Security Architecture & Design (part 3.1) CPU Modes and Protection Rings

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This section is a true history lesson CPU Modes and Protection Rings. You'll learn about layered architecture, its relationship to legacy systems and how & why those legacy concepts are still in play and how they affect object-oriented trust relationships. Part 3.1 Our next section introduces Protection Mechanism. You'll learn how to manage layers ...

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2 hours 5 minutes
Video Description

This section is a true history lesson CPU Modes and Protection Rings. You'll learn about layered architecture, its relationship to legacy systems and how & why those legacy concepts are still in play and how they affect object-oriented trust relationships. Part 3.1 Our next section introduces Protection Mechanism. You'll learn how to manage layers of protections amongst assets and resources, and why isolation and treating each as its own environment is a key strategy. We'll also discuss the two main protection areas of system architecture and how those components function.

Video Transcription
now, as we mentioned, I want to talk just a little bit about one of the protection mechanisms that an operating system used uses. And that's the concept of layering operating systems air generally developed based on a layered model.
Windows used to be based on a four window on a four layer model units was based on a three layer.
Ah, and that's evolved over time. But the concept is still the same. And the ideas this layered architecture is driven by the need toe. Isolate out mechanisms based on trust. Your most trusted resource is air here, ring zero in the middle.
And as you go out from the middle as you go out 123
you decrease trust. So your operating system colonel, for instance, has to be trusted. You have to trust your operating system kernel, or you have no faith in the system. That's it. Ring zero
your ram. Your system bios the processor thes air ring zero elements. Now, as we go out to ring one, you're going to see, you know, honestly, file system drivers is what you're going to see here. Those filing system NT F s drivers, those elements like
Executive Service is the memory manager.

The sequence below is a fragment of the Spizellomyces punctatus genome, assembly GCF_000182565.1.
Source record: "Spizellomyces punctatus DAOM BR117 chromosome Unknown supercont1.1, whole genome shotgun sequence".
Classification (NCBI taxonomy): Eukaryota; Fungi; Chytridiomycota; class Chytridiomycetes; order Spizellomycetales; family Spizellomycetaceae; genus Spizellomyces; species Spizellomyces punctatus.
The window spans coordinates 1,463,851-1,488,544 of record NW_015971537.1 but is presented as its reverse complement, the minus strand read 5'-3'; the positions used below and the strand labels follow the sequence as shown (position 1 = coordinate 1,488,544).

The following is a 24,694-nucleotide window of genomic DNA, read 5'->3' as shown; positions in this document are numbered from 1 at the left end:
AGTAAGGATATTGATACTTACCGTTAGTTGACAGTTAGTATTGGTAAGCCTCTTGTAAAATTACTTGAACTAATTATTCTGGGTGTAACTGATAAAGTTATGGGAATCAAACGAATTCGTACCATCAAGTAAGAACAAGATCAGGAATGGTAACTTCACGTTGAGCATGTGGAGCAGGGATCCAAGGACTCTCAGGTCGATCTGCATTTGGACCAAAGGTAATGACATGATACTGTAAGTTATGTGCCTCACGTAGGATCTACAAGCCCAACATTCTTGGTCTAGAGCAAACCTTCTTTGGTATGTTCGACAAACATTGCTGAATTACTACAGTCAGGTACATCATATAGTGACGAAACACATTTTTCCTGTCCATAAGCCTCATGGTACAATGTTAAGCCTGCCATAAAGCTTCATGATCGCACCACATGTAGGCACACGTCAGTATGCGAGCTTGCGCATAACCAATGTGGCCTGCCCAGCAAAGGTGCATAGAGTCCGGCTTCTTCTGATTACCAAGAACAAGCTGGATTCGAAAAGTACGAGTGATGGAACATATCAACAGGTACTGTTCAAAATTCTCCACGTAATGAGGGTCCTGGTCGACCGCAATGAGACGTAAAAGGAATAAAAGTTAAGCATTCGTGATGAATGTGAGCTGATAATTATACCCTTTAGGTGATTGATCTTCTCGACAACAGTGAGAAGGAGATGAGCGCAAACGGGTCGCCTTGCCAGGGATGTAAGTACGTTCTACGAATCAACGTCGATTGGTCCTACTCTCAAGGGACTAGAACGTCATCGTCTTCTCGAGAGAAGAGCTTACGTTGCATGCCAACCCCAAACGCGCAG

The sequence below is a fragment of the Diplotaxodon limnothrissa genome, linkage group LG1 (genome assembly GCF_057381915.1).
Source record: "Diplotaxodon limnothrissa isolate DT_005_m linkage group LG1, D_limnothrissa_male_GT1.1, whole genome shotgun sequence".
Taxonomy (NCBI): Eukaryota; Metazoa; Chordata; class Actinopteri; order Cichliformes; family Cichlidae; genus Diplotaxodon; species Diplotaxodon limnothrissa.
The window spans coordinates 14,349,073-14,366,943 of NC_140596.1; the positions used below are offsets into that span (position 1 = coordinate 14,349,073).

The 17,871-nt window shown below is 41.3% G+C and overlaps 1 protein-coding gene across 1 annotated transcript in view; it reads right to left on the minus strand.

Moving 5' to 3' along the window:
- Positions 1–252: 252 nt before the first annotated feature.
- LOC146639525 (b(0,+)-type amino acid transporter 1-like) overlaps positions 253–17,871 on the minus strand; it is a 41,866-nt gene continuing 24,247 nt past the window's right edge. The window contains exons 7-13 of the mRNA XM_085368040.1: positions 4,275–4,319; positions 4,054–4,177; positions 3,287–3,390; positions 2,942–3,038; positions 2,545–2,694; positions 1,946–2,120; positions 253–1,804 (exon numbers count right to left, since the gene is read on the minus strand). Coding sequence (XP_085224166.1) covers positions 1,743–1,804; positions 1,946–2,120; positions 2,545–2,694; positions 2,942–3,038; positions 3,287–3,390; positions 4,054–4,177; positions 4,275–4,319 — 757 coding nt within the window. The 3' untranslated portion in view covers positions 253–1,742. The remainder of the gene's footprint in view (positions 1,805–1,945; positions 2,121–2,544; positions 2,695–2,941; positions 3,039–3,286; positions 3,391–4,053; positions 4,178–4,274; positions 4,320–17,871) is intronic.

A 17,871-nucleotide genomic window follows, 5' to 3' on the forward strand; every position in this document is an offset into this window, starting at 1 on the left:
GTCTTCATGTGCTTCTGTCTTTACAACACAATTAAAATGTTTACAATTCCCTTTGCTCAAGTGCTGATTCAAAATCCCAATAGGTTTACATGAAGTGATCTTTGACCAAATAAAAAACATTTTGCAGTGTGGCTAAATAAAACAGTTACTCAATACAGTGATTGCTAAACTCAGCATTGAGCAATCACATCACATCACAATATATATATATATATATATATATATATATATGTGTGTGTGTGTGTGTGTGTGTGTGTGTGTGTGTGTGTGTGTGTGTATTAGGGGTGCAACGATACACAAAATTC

Those air Ring one as we go out to ring to our device drivers and then out of the ring three. The least trusted elements are our applications, and that makes sense. We can't trust applications because we haven't been involved in the testing process and documentation process. We don't trust applications,
So the whole purpose of this ring architecture is we have different elements that have different layers of trust or different levels of trust.
And even though elements in Ring zero can access outer level elements, we never let outer elements access inner level. Basically, we don't allow untrusted toe access trusted. And in a little while, we're gonna talk about the Clark Wilson security model that says
separate untrusted from trusted.
And if you need to allow an application to access memory, which you will
force it through an interface, give trust to your interface, not to your less trusted
actions or surfaces
when we move on, this is just sort of an illustration spelling it out a little bit. And the idea there, once again being outer layer, cannot access inner layer without an interface. But inner layer can access whatever it wants. And that's all that spelled out on this slide. Is just understanding that float
All right, so protection mechanisms, domains. Basically, we're not necessarily talking about logical domains of a network structure. We're really talking about security domains, of isolation,
the way I tell people to think about it. I always think of processes like Children
and kids want to think they're the only child out there. They're the only person in the room there, the only person that needs attention. Um, if you've ever taken two kids, you know, I think I took my niece and my nephew to the swimming pool and they're on separate ends of the swimming pool, both yelling. Look at me, Look at me, Look at me
And I have limited amount
off attention that I can pay
Same thing with processes. They want all the attention out there. Ah, friend of mine for Christmas got her two Children, one iPad, and I just laughed. And I'm just waiting to hear how that's working out because my vision for that is not a really cooperative environment.
Processes don't play nicely together.
So what can she do if she wants to give herself a chance of that being successful. Well, what she could do, she could do time slicing. For instance, child number one gets the iPad from 4 to 5 in the afternoon. Child to gets from 5 to 6.
So time slicing might be a way to provide isolation.
Um, another thing. In addition to just isolation, she probably wants to do hiding as well, meaning while child is on the iPad, go to your room. So you're not there tormenting child, be eso hiding of processes,